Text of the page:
It was very handy, and something like that would be a nice addition to the next version of the PixPro 4KVR360 / Orbit360 4K.

Using the app

Kodak has done a superb job with the camera’s app. So often a poorly designed app can let down a perfectly good 360 camera, but Kodak has given its app all the features that 360 photographers will want.

Crucially is live preview so that you can check your scenes on your phone and tweak compositions if necessary.

You’ll also find access to a number of exposure controls, as well as adjustments for settings such as video frame rate.

Kodak PixPro 4KVR360 / Orbit360 4K review: the software

Using the PixPro 360 VR software

To stitch your 360 images and spherical video you need to download Kodak’s free PixPro 360 VR Suite software. Installation is quick and easy, and despite a somewhat early 2000s look to the software’s interface, it’s also  pretty simple to use.

Most, if not everything, you do will be in the Stitch tab at the top. Here you can import two files at a time and stitch and render to share on Facebook or YouTube.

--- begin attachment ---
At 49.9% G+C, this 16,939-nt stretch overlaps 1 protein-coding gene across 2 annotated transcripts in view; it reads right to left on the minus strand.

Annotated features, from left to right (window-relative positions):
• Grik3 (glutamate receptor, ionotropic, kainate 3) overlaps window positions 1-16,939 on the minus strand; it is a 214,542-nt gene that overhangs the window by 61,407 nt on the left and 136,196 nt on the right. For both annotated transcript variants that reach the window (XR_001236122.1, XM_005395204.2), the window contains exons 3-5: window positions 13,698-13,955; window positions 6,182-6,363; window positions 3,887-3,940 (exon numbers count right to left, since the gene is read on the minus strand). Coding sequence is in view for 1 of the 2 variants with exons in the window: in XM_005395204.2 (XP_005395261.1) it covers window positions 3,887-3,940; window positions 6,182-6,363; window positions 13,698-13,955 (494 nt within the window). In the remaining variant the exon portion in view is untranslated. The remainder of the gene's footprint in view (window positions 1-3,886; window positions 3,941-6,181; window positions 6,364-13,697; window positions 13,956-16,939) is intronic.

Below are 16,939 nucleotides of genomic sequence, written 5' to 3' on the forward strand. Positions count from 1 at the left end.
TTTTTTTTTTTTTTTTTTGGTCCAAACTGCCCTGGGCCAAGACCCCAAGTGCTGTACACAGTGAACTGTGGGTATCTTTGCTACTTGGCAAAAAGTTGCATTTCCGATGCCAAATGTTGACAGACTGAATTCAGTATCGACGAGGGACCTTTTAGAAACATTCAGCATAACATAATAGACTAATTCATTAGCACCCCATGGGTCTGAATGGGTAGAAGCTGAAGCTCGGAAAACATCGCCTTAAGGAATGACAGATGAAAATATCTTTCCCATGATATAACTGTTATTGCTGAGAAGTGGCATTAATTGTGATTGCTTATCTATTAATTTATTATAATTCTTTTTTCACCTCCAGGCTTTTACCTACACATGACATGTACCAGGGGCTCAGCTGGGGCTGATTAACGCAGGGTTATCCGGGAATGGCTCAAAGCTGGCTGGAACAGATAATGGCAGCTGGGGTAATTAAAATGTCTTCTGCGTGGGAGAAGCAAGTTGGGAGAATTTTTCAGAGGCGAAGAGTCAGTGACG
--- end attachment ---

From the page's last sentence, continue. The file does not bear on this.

Once your file has imported you press the Export button. You’re then prompted to sign into your Facebook or YouTube account (you only have to do this once) and your files will then upload automatically to these platforms.

It’s all very easy, but it would be nice to see the software updated with a few more controls, such as being able to change the POV or adding filters and adjusting tones like GoPro’s Fusion Studio software, or add stabilisation effects as you can with Garmin’s VIRB Edit software.


The Kodak PixPro 4KVR360 / Orbit360 4K offers a lot of nice features and is very user-friendly with a hybrid action camera design that offers a lot of versatility. If you’re looking to make the leap into 360 imaging, the PixPro 4KVR360 / Orbit360 4K is priced well and is a solid performer, if not the best. It does a lot of things well, but none of them spectacularly.

The main thing letting it down is a sometimes poor stitch that is noticeable in your spherical content. 

Should I buy the Kodak PixPro 4KVR360 / Orbit360 4K?

At its £399 price point the Kodak PixPro 4KVR360 / Orbit360 4K is the same cost as the Ricoh Theta V, but in my opinion the Theta V offers a little better image quality. Then again, the Theta V lacks a number of the PixPro 4KVR360 / Orbit360 4K’s extra functions and build quality.

Personally, the camera on its own feels maybe £50-£100 too expensive. But given all the accessories Kodak provides in the bundle, and how much these expand your capabilities, it probably is priced about right.

If you’re new to 360 imaging and don’t want to spend the extra £300 on a GoPro Fusion or Garmin VIRB 360, then the Kodak Kodak PixPro 4KVR360 / Orbit360 4K is a pretty good option.